purpose of rise, punch, rise?

I understand why we let dough rise. I also understand the flavor that yeast adds. However, I see a lot of recipes that call for allowing the dough to rise, deflate it, let it rise again, and sometimes even deflate and then do a third rise.

What is the purpose of multiple risings?

From my On Food and Cooking textbook from college:

…the dough has now been stretched to the limit of its elasticity. The dough is now punched back to relieve the stress on the gluten, squeeze out excess carbon dioxide and divide the gas pockets, redistribute the yeast and its food supply, and even out the temperature (fermentation generates heat) and moisture.

It really is a cool book to read. I’m sure it could be picked up on Ebay cheap.

Thanks Brad,

However, it really doesn’t answer my question. Let’s say I’m making a dinner roll. Why not take the dough immediately after mixing, roll into a ball and throw in the muffin tin and then let rise and bake? Why let it rise, punch it down and let it rise again? If the dough is already risen in the shape I need, why do I care about feeding the yeast that I’m about to bake to death anyway?

In a word, flavor.

Daddio if I am correct… it allows the yeast to do its job and then by pushing down you slow the expansion and allow the fermentation to continue without over expanding of the dough?

All intendet to increase and enhance the flavor.

Oh, sry…

Doughs made from hard bread flours are always put through a second complete rising to develop their tougher gluten fully; recipes for homemade breads may call for one or two risings. The second takes half as long as the 1st. Otherwise, the dough is now shaped into loaves, placed in pans, and allowed to rise for a shorter period. Bakers call this step “proofing”… the purpose… is to set the structure of the final loaf in preparation for “oven spring,” the final expansion of the dough that occurs in the first few minutes of baking.

also

Taken together, the three stages of mixing, kneading, and fermentation require several hours of work and waiting from the bread maker. In commercial baking, where time and work are money, mechanical dough developers can produce a “ripe” dough, with good aeration and an optimum gluten, in 4 minutes. Yeast is added to such doughs only as flavoring.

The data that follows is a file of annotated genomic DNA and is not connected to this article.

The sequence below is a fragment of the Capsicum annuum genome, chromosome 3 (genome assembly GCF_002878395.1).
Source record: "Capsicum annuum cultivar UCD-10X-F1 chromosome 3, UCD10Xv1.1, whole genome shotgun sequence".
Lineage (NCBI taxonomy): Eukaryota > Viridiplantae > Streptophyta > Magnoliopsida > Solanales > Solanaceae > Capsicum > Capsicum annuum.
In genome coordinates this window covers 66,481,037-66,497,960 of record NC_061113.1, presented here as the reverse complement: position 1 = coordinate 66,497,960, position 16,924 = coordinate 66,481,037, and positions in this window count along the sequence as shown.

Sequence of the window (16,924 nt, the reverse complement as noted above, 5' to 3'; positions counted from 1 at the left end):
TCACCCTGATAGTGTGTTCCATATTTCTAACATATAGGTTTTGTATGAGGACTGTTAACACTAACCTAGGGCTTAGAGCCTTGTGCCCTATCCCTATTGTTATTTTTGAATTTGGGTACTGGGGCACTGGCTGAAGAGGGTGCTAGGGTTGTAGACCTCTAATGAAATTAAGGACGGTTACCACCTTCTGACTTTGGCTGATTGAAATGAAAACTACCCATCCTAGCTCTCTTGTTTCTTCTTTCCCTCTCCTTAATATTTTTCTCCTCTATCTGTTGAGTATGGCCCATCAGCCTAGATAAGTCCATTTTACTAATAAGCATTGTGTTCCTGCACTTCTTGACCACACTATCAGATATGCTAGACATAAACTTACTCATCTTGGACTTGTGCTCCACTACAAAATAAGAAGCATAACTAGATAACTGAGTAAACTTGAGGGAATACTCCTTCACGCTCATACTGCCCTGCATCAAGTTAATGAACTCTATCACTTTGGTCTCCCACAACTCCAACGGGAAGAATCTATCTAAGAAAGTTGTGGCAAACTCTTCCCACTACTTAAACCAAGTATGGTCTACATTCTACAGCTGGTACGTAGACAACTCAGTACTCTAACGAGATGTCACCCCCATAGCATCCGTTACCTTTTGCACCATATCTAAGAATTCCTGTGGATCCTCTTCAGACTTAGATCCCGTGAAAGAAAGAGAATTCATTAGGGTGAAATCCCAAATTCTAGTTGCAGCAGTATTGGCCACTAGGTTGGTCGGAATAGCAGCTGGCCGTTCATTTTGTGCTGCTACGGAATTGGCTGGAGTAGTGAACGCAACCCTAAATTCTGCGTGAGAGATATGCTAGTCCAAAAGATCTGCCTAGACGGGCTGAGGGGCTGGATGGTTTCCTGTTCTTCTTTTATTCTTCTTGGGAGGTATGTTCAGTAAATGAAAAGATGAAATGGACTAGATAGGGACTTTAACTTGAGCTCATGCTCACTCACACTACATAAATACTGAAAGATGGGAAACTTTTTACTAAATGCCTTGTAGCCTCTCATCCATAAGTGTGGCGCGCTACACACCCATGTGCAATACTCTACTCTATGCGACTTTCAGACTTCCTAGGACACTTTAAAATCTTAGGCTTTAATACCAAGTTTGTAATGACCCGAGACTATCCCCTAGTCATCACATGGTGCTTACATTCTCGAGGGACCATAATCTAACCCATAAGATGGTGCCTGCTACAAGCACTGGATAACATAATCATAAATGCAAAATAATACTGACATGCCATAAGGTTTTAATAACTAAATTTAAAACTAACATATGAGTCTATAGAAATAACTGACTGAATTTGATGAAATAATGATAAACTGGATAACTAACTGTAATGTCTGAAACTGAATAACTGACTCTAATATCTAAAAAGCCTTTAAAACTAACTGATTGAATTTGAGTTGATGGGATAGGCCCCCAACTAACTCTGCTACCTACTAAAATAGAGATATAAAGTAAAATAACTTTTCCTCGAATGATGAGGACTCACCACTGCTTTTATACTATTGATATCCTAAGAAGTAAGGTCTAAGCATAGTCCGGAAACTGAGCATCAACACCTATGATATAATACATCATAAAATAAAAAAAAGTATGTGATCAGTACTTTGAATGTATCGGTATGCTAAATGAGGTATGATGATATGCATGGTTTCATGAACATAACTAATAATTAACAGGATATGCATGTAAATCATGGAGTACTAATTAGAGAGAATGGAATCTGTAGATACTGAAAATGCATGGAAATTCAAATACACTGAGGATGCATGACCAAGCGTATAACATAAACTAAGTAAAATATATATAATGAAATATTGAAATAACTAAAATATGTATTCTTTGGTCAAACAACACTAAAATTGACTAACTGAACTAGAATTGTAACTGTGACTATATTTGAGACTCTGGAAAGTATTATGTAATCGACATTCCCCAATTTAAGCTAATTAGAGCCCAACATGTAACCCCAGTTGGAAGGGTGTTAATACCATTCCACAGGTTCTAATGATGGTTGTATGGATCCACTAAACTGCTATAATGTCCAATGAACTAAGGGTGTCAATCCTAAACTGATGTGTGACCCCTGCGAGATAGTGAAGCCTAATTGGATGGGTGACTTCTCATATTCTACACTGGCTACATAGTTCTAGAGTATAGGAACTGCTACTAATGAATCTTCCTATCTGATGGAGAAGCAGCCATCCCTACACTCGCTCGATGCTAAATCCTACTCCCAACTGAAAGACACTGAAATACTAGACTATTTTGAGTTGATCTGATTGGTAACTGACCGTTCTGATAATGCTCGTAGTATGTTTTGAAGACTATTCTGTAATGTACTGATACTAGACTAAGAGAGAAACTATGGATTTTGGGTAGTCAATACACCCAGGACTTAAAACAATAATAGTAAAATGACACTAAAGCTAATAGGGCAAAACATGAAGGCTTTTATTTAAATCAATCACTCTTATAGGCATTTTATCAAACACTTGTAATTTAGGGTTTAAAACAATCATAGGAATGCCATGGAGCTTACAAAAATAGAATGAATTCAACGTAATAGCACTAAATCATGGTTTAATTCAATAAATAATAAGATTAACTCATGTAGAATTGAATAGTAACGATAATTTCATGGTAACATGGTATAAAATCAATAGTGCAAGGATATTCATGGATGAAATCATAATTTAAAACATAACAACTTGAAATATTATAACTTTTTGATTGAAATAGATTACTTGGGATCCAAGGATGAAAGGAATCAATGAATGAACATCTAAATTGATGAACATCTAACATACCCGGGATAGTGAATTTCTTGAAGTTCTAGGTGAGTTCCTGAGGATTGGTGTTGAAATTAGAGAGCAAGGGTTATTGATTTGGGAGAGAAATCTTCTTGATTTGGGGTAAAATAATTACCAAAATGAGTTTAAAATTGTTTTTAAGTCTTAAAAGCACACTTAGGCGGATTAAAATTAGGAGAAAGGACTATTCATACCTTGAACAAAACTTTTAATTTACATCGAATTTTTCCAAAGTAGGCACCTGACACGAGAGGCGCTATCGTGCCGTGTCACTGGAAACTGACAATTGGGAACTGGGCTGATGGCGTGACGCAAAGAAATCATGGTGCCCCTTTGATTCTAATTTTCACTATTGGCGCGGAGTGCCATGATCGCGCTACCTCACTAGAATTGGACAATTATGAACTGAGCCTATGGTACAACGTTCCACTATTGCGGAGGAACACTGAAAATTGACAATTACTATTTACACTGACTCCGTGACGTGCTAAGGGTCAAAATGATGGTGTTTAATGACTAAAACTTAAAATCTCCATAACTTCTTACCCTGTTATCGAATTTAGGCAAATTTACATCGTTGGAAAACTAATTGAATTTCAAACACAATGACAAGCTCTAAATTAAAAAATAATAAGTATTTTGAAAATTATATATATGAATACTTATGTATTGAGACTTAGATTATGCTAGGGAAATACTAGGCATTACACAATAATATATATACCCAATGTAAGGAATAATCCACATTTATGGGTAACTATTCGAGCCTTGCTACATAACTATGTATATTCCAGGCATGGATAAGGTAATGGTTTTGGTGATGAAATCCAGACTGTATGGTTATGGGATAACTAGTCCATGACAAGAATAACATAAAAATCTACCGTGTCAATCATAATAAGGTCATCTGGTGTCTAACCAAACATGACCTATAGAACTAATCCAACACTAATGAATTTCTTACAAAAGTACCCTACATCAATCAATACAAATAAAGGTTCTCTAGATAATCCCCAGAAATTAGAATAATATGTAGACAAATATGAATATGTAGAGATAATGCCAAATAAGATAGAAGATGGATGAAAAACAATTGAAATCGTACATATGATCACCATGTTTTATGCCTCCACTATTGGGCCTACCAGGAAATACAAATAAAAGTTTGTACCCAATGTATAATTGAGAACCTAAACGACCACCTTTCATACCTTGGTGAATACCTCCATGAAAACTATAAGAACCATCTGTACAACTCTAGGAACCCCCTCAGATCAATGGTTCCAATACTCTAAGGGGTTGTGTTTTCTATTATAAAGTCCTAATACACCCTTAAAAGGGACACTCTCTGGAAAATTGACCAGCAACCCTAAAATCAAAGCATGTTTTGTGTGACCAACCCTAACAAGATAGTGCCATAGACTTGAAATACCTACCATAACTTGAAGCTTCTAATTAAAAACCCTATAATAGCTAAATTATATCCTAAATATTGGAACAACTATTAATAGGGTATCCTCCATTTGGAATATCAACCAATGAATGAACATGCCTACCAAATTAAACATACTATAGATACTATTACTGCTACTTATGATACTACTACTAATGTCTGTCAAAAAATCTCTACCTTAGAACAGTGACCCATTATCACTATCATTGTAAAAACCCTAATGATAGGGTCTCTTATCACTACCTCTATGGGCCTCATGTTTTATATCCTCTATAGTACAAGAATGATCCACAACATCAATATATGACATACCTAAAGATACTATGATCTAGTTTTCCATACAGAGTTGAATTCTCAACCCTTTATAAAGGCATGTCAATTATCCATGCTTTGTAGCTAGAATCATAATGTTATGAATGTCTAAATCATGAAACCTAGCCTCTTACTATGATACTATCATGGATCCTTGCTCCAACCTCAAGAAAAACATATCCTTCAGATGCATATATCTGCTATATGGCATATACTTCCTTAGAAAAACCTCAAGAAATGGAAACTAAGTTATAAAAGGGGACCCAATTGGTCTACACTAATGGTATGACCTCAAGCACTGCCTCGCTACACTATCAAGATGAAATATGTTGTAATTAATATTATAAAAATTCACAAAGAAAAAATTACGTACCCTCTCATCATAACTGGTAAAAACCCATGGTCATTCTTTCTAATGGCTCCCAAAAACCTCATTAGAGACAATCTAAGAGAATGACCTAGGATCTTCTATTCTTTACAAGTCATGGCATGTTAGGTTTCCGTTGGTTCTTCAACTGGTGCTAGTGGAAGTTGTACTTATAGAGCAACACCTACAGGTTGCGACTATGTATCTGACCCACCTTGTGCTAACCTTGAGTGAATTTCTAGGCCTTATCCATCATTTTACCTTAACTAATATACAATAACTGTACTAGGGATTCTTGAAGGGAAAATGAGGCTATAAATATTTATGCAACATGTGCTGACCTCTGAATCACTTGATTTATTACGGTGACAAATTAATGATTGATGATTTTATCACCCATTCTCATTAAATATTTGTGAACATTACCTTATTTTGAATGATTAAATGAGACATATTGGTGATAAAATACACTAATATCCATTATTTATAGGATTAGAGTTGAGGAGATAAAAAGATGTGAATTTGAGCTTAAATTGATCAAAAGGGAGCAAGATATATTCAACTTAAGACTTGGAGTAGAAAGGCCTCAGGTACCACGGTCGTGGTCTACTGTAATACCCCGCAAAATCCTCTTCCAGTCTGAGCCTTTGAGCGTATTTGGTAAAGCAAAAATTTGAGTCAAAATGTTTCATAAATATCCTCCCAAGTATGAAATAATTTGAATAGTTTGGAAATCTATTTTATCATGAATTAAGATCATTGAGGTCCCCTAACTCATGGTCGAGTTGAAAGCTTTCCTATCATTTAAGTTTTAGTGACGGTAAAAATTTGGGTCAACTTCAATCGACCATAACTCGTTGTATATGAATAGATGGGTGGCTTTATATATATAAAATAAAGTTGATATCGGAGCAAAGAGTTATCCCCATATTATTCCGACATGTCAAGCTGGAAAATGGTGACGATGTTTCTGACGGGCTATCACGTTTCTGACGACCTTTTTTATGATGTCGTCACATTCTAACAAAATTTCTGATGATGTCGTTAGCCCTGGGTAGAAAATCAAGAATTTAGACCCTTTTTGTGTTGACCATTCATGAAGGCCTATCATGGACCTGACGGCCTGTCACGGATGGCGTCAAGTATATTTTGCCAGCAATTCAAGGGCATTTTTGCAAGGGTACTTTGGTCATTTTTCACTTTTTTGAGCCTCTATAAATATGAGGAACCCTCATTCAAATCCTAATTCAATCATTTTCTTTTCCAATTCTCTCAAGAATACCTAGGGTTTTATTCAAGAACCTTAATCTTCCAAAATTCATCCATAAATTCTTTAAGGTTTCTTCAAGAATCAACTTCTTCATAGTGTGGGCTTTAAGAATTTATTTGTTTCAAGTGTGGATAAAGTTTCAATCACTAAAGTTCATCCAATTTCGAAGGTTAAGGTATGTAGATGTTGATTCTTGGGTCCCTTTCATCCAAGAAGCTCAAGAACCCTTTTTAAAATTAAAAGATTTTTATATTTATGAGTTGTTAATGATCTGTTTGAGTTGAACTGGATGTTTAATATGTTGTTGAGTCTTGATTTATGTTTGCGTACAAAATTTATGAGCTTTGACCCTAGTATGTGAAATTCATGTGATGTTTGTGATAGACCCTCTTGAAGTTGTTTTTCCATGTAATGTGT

I’m kinda confused by that last line. Maybe they assume production with chemical leavening? Tom?

added fermentation time improves flavor profile, third rise imrpoves the texture with a finer crumb . . . . and now Brad shares the fuller gluten development in higher protein doughs. There you go.

I love this board.

Snowman;
If I understand the question correctly, you are asking why allow the dough to ferment for a period of time prior to just scaling, balling, panning the dough and allowing it to rise in the pan (proofing) and then baking.
The fermentation stage of dough processing allows for biochemical gluten development, mellowing/softening of the gluten structure, allowing for a more extensible, rather than elastic dough which allows the dough to expand better during baking, rather than tearing or bubbling, and it contributes significantly to the development of flavor in the finished roll, or pizza crust both as a result of the by products of fermentation (alcohol, carbon dioxide, and acids) and an increased level of protein denaturization during baking as a result of the wheat proteins being exposed to those by-products of fermentation.
I hope this answers your question.
Tom Lehmann/The Dough Doctor